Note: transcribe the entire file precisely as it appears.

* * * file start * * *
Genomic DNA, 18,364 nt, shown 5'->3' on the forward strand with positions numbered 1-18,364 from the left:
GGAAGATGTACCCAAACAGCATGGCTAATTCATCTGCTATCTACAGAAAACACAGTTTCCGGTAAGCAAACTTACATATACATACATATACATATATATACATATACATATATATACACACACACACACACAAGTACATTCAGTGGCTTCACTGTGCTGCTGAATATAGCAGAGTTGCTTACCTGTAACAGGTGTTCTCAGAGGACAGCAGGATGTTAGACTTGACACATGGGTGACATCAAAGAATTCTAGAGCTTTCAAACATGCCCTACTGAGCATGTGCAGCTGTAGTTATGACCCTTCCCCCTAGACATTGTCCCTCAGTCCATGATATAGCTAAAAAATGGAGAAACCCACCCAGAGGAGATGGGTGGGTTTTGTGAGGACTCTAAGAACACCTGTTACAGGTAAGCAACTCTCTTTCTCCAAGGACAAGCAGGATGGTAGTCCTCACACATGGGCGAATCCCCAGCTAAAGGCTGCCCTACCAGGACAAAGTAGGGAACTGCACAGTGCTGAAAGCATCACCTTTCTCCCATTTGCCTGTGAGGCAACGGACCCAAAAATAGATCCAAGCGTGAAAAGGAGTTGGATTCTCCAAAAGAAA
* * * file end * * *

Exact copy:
Genomic DNA, 18,364 nt, shown 5'->3' on the forward strand with positions numbered 1-18,364 from the left:
GGAAGATGTACCCAAACAGCATGGCTAATTCATCTGCTATCTACAGAAAACACAGTTTCCGGTAAGCAAACTTACATATACATACATATACATATATATACATATACATATATATACACACACACACACACAAGTACATTCAGTGGCTTCACTGTGCTGCTGAATATAGCAGAGTTGCTTACCTGTAACAGGTGTTCTCAGAGGACAGCAGGATGTTAGACTTGACACATGGGTGACATCAAAGAATTCTAGAGCTTTCAAACATGCCCTACTGAGCATGTGCAGCTGTAGTTATGACCCTTCCCCCTAGACATTGTCCCTCAGTCCATGATATAGCTAAAAAATGGAGAAACCCACCCAGAGGAGATGGGTGGGTTTTGTGAGGACTCTAAGAACACCTGTTACAGGTAAGCAACTCTCTTTCTCCAAGGACAAGCAGGATGGTAGTCCTCACACATGGGCGAATCCCCAGCTAAAGGCTGCCCTACCAGGACAAAGTAGGGAACTGCACAGTGCTGAAAGCATCACCTTTCTCCCATTTGCCTGTGAGGCAACGGACCCAAAAATAGATCCAAGCGTGAAAAGGAGTTGGATTCTCCAAAAGAAA